Legislation to protect children online passes with support from key officials

June 10, 2024 Robert Abruzzese, Courthouse Editor
Attorney General Letitia James sent out a press release praising the passage of new legislation aimed at protecting children online. Photo: Bebeto Matthews/AP
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Attorney General Letitia James commended the state Legislature for the passage of two groundbreaking bills aimed at safeguarding children online and addressing the youth mental health crisis exacerbated by social media. 

The bills, sponsored by Sen. Andrew Gounardes and Assemblymember Nily Rozic, were advanced by Attorney General James in October 2023. They aim to protect children by prohibiting online platforms from collecting and sharing minors’ personal data and limiting addictive features known to harm their mental health and development. This nation-leading legislation is expected to serve as a model for other states.

“Our children are enduring a mental health crisis, and social media is fueling the fire and profiting from the epidemic,” said Attorney General James. “The legislation my team worked on and supported along with bill sponsors Sen. Gounardes and Assemblymember Rozic will help address the addictive features that have made social media so insidious and anxiety-producing.”

Sen. Gounardes, who played a crucial role in advancing the legislation, expressed his support.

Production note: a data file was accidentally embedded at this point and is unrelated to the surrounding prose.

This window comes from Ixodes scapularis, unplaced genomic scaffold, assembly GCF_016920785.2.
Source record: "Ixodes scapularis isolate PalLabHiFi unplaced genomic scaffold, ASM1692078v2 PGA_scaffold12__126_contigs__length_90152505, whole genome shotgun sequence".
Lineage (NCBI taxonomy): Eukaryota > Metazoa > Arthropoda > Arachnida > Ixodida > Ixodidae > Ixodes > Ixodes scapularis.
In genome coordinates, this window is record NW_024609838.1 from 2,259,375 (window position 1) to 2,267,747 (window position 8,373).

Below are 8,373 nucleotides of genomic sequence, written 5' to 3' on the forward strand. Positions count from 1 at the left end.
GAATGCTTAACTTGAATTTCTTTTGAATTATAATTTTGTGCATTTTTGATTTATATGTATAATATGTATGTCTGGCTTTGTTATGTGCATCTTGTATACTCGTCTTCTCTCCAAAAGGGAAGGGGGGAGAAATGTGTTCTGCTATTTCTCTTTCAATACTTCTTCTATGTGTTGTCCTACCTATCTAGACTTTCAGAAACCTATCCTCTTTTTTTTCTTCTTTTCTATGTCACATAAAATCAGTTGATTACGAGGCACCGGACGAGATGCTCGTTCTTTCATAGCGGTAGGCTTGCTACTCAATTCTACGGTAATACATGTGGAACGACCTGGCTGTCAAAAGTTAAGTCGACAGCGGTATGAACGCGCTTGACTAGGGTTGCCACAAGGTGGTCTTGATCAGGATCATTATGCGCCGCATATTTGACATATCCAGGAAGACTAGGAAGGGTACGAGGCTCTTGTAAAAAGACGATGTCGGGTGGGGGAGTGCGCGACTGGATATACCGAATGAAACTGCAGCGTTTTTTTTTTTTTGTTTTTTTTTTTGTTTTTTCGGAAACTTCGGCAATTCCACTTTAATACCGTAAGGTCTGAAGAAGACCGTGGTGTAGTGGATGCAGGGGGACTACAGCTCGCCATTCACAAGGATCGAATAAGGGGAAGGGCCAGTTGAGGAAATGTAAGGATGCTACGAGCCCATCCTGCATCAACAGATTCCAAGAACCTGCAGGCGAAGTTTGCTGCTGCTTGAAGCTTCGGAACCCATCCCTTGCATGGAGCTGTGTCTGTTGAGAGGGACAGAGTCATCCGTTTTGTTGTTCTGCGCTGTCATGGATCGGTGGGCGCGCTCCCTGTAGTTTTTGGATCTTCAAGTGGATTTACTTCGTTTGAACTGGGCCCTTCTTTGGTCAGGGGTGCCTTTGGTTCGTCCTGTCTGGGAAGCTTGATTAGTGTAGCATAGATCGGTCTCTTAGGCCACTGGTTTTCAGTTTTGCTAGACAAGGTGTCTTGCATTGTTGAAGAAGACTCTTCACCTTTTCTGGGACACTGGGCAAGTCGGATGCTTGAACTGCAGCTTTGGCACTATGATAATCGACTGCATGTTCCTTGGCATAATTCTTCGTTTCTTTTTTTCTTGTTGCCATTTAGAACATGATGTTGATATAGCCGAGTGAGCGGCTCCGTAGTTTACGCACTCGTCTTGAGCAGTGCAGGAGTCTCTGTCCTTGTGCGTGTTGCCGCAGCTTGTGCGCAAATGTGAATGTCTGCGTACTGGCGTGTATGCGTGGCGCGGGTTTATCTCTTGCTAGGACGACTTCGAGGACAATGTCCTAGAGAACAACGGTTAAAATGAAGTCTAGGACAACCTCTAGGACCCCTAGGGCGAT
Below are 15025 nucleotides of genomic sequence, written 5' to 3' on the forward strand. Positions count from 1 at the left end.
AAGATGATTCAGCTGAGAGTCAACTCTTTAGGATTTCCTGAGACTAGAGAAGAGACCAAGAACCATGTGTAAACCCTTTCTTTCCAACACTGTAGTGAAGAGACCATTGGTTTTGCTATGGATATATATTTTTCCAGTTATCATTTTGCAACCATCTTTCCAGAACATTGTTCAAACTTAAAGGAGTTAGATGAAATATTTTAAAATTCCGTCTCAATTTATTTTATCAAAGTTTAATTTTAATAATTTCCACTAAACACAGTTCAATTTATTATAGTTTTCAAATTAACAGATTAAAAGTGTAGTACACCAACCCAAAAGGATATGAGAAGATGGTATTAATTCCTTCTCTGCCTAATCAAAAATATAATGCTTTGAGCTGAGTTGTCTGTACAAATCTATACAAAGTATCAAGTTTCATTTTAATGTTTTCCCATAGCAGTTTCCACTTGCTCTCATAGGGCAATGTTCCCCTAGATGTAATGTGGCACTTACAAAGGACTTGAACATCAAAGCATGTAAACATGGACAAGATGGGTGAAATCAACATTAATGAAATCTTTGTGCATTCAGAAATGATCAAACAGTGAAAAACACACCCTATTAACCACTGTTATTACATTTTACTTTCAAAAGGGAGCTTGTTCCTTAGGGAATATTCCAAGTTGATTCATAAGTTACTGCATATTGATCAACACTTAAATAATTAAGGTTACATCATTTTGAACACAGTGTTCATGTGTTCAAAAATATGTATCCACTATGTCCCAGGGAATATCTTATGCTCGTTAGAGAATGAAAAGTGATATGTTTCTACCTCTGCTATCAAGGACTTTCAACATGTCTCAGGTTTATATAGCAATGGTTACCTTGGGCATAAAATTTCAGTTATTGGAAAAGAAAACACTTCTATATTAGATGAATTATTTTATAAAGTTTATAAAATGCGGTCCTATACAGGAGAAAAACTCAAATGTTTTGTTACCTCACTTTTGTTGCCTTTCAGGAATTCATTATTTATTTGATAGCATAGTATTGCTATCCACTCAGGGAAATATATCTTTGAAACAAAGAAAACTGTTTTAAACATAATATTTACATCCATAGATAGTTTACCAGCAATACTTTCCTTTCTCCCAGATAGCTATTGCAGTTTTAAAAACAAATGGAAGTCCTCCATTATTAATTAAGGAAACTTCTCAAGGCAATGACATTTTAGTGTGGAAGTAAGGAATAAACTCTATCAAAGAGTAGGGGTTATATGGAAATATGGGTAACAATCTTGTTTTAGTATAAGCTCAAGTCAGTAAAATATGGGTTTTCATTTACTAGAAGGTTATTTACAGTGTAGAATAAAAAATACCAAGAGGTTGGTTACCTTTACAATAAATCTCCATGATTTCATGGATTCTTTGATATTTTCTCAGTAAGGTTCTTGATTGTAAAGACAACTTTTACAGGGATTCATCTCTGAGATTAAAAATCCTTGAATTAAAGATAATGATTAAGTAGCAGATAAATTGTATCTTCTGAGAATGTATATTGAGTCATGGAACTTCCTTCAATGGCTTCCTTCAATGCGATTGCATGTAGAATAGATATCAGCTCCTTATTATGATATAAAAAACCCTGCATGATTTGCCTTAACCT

“I first introduced legislation to protect kids online back in 2022 because, as a father of two young kids, I knew we had to rein in social media, and I knew it would be a fight,” Gounardes said. “Now, thanks to the relentless advocacy of young people, parents, educators and advocates, we beat Big Tech. We’ve reached a deal to pass strong legislation that will protect kids’ privacy and let them enjoy social media free from the unwanted content they didn’t sign up for.”

The bills come in response to growing concerns about the impact of social media on children’s mental health. Studies have linked excessive social media use to poor sleep quality, increased anxiety, and depression among young users. The legislation will restrict social media companies from employing addictive algorithms and ensure the protection of children’s personal data.

The Stop Addictive Feeds Exploitation (SAFE) for Kids Act will require social media companies to obtain parental consent before allowing users under 18 to view algorithmically driven content. It will also prohibit platforms from sending notifications to minors between midnight and 6 p.m. without verifiable parental consent. 

Additionally, the New York Child Data Protection Act will prevent online sites from collecting, using, sharing or selling personal data of minors without informed consent.

Attorney General James acknowledged the efforts of various stakeholders in making this legislation possible, including the advocacy groups Common Sense Media, Mothers Against Media Addiction and the New York Society for the Prevention of Cruelty to Children.

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